Anxiety impacts people of all genders and ages but usually manifests differently in people of different ages and genders. Anxiety occurs twice as often in women as in men and are they found to experience Generalized Anxiety, Panic Disorder, Phobias, PTSD and Social Anxiety. Symptoms of anxiety in midlife differ than symptoms of anxiety during childhood. Today we will explore what anxiety looks like for women ages 30 to 50.
Women approaching midlife traditionally experience a higher propensity toward anxiety disorders.
Usually, these anxiety disorders fall within generalized anxiety, PTSD, and panic attacks. Hormonal changes that happen during motherhood, pre-menopause, and menopause are all reasons for these anxiety disorders.
Women in their thirties to fifties are normally facing the peak of life’s highest demands as they try to meet expectations imposed on women from society. Women embrace the idea that they can “have everything,” including chasing career growth, raising children, managing the home, and maintaining active social lives.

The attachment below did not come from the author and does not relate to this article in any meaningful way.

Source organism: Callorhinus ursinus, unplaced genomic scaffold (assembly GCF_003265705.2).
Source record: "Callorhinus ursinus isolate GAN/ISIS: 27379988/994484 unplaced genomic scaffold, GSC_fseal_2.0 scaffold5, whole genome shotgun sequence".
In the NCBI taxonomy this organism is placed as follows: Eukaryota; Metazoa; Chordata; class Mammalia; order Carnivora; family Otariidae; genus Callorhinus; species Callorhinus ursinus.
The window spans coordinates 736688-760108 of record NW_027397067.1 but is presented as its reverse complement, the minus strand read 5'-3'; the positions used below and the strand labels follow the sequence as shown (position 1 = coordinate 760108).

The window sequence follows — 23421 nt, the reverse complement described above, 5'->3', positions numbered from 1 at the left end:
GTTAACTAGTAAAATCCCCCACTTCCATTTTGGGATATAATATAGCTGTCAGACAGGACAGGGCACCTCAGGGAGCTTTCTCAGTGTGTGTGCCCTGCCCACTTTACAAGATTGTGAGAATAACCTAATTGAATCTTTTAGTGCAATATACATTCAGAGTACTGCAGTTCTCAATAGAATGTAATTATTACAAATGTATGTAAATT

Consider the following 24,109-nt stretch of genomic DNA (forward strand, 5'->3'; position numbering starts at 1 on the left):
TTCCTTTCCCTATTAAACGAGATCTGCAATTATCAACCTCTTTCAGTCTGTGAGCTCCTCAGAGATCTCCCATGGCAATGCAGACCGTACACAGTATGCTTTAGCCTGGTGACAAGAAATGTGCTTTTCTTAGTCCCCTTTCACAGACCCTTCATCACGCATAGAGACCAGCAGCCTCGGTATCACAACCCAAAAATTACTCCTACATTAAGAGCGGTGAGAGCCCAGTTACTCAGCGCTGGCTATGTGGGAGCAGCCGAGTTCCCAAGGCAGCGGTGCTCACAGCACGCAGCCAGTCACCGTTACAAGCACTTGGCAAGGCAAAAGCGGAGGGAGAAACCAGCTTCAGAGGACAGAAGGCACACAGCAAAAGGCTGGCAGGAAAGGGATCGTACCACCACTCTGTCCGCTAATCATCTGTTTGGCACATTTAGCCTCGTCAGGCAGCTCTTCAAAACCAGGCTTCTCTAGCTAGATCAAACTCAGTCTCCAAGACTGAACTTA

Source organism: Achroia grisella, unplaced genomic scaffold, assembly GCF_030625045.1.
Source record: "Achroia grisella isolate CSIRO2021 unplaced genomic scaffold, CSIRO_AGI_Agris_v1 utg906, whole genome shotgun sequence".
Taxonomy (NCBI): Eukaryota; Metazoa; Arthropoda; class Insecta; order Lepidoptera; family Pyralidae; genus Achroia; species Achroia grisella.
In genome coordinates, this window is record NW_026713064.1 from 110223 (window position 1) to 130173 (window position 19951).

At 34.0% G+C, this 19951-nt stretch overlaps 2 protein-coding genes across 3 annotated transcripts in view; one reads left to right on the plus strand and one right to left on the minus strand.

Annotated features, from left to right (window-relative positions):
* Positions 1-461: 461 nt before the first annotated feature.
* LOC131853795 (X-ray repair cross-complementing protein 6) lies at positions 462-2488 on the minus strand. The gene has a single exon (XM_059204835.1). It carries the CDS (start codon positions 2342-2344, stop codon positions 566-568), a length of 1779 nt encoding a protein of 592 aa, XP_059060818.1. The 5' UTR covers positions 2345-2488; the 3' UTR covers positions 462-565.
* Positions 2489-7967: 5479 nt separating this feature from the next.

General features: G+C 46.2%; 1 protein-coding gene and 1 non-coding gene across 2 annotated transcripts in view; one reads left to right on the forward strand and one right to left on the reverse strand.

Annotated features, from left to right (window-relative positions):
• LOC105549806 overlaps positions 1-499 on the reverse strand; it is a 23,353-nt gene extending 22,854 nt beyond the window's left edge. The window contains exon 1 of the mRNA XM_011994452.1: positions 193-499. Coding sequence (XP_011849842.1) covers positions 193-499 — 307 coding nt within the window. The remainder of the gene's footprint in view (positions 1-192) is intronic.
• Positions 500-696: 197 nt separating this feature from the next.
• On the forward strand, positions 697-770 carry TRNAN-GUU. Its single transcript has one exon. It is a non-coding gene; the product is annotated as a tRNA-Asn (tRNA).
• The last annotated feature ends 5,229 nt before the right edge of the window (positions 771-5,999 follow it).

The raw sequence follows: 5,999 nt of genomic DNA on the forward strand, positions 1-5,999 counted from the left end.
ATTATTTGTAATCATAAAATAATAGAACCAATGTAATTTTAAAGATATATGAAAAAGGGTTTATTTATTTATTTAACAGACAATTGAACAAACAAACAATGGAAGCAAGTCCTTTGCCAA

Women measure their lives to other mothers and businesswomen around them and strive to keep up appearances. During these years, suppressed memories of former sexual assault or abuse can often crop up and lead to latent anxiety or PTSD symptoms.
What follows is a breakdown of the symptoms of Generalized Anxiety, Panic Disorder, and PTSD. You may not realize that some of the symptoms that are outlined below accompany these diagnoses.
Symptoms of Generalized Anxiety Disorder
Generalized Anxiety Disorder manifests itself as excessive anxiety and intense worry about a whole host of things. This worry comes quickly and can be a real challenge to control.